In the 1930s, a time when Andrès Segovia was already feted on multiple continents, Barrios was compelled to be his own one-man self-promotion machine. His fanciful efforts to capitalize on his native Paraguayan background, touring Europe as “Nitsuga Mangoré, the Paganini of the Guitar from the Jungles of Paraguay,” strike one today as somewhat pitiable: he concertized in a feathered headdress, borrowing the name Mangoré from a Guaraní chief (Nitsuga was Agustín, reversed). A Barrios recital might include original works, improvisations, guitar works by Sor and Tárrega, and transcriptions of pieces by Bach, Albéniz, Chopin, and others, played with what surviving recordings attest was an impressive virtuosity.

Un Sueño en la floresta (“A Dream in the Forest”) is one of Barrios’ longer and lovelier pieces, a late-Romantic excursion whose gentle, lyrical introduction leads into an extended tremolo section, interspersed with lyrical interludes and seductive changes of key. The piece’s loose-knit, episodic structure seems to take its cues from late nineteenth-century piano works, for instance those of Franz Liszt.

Back to program order.

 

Leonard Bernstein (1918-1990)

Selections from West Side Story

The year 2018 marked what would have been the hundredth birthday of Leonard Bernstein, that son of Massachusetts (and of a Ukrainian-born hairdressing supplies wholesaler) who went on to have the greatest classical-music career in twentieth-century America. Irrepressibly curious, the young Bernstein relished the intellectual expanses of Harvard, where he wrote his senior thesis on “The Absorption of Race Elements into American Music.” After studies at Curtis, Bernstein was a lifelong New Yorker, not counting summers at Tanglewood and endless touring. He died, like, John Lennon, at the Dakota building, in the apartment where Bernstein and his wife Felicia had famously displayed their political daring by hosting a 1970 party for the Black Panthers. 

Bernstein’s importance stemmed from his legendary directorship of the New York Philharmonic (where he led the beloved Young People’s Concerts), his leonine charisma at the podium, and his championing of works by Mahler and Ives, composers whose former obscurity now seems hard to imagine. It also came, of course, from his compositions: works like Candide and West Side Story, which managed, with their intelligence and musical attractiveness, the unique trick of pleasing cognoscenti and the public.

West Side Story transposes Romeo and Juliet from Verona to a long-lost, pre-Lincoln Center Upper West Side of gangs and immigrants. Tony, an associate of the white Jets, falls in love with Maria, sister of Bernardo, leader of the Jets’ Puerto Rican rivals, the Sharks. With a book by Arthur Laurents and words by Stephen Sondheim, the show opened on Broadway in 1957, only a few years after Bernstein had been blacklisted by the State Department for supposed Communism. The show succeeded in spite of its focus on uncomfortable social issues and its sophisticated music. The opening notes of "Maria" are still sounded in ear-training classes to teach the augmented fourth, the tritone, so rare is that melodic interval. "I feel pretty" and "America" round out a selection of some of the best-known tunes from the musical.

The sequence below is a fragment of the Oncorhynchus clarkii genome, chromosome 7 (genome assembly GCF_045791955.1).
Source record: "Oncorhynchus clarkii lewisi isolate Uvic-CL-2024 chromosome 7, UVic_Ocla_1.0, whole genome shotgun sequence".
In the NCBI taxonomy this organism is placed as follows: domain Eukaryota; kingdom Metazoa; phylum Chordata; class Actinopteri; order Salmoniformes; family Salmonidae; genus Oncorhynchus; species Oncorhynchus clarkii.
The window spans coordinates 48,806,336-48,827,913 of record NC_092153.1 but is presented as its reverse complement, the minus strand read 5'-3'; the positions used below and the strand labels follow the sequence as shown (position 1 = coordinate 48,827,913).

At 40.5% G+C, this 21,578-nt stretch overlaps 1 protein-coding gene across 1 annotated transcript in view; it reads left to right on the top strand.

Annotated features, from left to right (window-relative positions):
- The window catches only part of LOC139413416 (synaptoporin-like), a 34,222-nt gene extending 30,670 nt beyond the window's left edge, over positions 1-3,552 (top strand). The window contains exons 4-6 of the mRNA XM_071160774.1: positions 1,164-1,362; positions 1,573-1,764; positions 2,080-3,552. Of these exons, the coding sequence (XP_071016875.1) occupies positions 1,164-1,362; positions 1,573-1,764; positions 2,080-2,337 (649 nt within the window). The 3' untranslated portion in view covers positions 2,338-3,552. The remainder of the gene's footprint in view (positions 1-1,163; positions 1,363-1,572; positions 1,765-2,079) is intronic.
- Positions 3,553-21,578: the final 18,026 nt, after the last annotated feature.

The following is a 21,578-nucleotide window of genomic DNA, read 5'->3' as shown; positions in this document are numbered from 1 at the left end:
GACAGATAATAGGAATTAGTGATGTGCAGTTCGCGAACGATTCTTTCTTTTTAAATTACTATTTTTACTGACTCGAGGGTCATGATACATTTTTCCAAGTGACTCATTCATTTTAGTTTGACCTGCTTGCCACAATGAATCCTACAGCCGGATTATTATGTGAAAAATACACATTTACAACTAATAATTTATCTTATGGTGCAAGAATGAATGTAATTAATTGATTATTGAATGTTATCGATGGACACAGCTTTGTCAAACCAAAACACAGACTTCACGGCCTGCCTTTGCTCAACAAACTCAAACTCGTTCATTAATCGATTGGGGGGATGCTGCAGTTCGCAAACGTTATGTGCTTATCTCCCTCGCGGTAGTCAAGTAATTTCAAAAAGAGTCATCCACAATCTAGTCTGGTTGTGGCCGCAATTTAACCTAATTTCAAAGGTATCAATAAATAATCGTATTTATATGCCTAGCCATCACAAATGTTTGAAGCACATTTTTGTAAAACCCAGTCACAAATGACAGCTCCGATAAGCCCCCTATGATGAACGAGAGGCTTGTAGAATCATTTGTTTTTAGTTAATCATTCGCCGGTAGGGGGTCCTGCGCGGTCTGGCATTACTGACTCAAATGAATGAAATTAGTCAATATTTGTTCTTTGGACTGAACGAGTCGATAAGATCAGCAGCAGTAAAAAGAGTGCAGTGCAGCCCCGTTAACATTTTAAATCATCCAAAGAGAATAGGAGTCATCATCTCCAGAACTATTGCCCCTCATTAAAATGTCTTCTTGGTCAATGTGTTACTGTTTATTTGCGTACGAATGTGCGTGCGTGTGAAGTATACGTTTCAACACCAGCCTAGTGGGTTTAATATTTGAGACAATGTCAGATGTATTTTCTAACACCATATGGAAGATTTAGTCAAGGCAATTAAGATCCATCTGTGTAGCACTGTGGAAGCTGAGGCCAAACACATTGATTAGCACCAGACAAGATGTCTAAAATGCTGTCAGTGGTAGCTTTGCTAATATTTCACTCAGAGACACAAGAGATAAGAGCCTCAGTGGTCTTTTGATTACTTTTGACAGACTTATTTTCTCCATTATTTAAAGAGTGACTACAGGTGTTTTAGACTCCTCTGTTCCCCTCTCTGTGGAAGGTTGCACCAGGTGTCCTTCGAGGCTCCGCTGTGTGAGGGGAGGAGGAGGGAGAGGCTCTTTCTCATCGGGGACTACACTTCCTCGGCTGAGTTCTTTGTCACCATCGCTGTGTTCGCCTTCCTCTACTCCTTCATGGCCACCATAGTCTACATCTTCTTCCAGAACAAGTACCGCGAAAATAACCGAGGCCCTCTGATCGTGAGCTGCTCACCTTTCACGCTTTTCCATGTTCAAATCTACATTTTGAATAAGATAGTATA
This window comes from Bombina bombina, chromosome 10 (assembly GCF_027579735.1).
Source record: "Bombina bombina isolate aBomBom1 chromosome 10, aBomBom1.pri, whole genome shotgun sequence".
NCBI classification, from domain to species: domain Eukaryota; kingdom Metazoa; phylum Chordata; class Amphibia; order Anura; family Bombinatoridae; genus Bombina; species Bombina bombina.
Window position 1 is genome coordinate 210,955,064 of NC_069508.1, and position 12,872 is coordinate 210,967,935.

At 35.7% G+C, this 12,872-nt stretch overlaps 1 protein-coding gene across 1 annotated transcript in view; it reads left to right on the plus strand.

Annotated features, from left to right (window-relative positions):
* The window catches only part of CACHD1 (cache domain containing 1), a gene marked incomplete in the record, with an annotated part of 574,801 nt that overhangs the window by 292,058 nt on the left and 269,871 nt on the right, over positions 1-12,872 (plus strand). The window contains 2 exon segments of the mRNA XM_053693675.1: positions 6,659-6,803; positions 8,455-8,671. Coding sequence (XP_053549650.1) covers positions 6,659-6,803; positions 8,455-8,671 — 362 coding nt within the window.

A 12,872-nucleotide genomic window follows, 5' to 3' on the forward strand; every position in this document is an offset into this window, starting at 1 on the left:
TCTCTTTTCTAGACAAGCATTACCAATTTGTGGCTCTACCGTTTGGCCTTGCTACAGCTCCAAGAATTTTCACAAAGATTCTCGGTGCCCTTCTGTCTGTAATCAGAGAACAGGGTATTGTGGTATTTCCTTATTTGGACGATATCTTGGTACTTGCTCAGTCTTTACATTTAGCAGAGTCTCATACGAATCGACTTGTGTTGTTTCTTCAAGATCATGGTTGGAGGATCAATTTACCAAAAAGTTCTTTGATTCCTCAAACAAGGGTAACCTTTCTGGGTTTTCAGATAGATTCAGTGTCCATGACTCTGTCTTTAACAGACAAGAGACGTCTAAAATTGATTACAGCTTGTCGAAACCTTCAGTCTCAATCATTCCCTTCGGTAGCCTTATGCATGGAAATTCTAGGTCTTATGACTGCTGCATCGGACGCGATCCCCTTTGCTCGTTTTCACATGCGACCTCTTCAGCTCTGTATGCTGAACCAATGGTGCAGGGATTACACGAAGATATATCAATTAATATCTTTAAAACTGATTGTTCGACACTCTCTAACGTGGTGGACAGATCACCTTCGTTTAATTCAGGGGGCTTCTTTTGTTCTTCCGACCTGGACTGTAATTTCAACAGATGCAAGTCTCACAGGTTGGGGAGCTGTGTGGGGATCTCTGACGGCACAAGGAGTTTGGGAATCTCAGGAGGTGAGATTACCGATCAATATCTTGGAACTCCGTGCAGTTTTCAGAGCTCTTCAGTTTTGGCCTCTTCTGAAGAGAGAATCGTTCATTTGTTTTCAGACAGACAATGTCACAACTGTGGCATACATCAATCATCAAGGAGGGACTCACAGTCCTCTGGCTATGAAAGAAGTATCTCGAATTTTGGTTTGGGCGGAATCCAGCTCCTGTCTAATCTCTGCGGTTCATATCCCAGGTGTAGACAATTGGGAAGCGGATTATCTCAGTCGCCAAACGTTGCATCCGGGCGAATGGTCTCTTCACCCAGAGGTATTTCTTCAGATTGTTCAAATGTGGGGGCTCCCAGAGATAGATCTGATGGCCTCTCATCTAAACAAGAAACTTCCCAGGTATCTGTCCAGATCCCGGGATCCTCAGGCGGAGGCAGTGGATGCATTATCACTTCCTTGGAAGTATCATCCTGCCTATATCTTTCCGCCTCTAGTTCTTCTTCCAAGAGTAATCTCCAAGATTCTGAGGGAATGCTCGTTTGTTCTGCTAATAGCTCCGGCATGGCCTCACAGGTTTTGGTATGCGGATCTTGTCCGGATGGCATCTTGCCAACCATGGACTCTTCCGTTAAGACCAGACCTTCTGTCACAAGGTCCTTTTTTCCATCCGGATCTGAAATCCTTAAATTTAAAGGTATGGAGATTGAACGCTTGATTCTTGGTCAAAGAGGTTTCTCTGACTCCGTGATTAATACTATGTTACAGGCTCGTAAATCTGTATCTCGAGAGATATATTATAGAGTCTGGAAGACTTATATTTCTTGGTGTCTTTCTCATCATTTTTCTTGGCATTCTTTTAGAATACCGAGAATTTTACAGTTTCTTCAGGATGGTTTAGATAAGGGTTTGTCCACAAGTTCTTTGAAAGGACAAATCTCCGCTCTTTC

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Antonio Lauro (1917-1986)

Seis por derecho (joropo)

The Venezuelan composer and guitarist Antonio Lauro studied piano, composition, and guitar as a child in Caracas. He was fond of valses venezolanos, a genre of syncopated waltzes that had been popular in parlors since the colonial days of the nineteenth century. His compositional style put him on what he called the Calle Real: a musical Main Street that avoided too many wayward harmonies. 

If Lauro’s aesthetic was traditional, his belief in democracy was outspoken enough to get him jailed for several years in the 1950s, during the military junta of General Marcos Pérez Jiménez. Lauro appeared to take the sentence in stride, continuing to compose in prison.

His works became known internationally through the attentions of Alirio Diaz, a distinguished Venezuelan guitarist who advocated for them, reaching the ears of Segovia, John Williams, and Leo Brouwer. Lauro himself toured as a guitarist late in life, giving a well-received recital at Wigmore Hall in London in 1980.

His popular piece Seis por derecho is, like Gutierrez’ famous piece heard earlier, a joropo, in this case one meant to emulate the sound of the Venezuelan harp. The title of this festive dance, a seis, can be read as a play on “six”: the time signature of 6/8 (toyed with by hemiolas throughout) and the six strings plucked by the right hand.

Back to program order.

© Alexander Henry